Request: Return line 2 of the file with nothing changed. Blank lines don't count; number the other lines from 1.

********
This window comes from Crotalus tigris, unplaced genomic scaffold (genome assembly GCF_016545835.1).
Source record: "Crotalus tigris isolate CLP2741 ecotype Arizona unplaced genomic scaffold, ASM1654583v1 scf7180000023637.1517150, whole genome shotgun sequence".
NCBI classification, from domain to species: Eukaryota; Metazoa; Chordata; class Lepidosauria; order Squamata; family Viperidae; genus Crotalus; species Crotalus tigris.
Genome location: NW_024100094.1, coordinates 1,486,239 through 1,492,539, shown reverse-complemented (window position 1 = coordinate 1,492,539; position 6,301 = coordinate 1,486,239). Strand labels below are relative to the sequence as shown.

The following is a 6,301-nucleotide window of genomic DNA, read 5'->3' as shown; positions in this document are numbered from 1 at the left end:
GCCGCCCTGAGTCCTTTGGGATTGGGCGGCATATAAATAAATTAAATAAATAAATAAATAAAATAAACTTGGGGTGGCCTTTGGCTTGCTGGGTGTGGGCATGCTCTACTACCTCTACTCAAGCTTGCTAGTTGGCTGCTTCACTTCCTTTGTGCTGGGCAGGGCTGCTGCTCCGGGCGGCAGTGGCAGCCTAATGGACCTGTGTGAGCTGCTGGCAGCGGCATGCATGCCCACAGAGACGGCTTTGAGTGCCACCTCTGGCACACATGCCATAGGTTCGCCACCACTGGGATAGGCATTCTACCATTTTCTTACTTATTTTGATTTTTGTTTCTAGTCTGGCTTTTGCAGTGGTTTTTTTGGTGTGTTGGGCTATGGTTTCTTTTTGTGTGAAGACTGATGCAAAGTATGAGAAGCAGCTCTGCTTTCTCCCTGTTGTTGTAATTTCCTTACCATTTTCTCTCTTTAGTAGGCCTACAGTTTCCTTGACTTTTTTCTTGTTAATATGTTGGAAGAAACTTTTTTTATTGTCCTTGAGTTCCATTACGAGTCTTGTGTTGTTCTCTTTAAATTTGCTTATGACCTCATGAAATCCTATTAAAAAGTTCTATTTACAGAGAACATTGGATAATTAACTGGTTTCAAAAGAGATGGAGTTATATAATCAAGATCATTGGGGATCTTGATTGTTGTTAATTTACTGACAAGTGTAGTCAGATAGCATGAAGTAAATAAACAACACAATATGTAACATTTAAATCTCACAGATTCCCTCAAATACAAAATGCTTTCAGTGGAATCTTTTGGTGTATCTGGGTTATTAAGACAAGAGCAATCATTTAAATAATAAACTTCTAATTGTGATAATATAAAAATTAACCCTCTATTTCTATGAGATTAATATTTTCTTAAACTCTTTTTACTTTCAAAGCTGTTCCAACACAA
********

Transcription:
Source record: "Crotalus tigris isolate CLP2741 ecotype Arizona unplaced genomic scaffold, ASM1654583v1 scf7180000023637.1517150, whole genome shotgun sequence".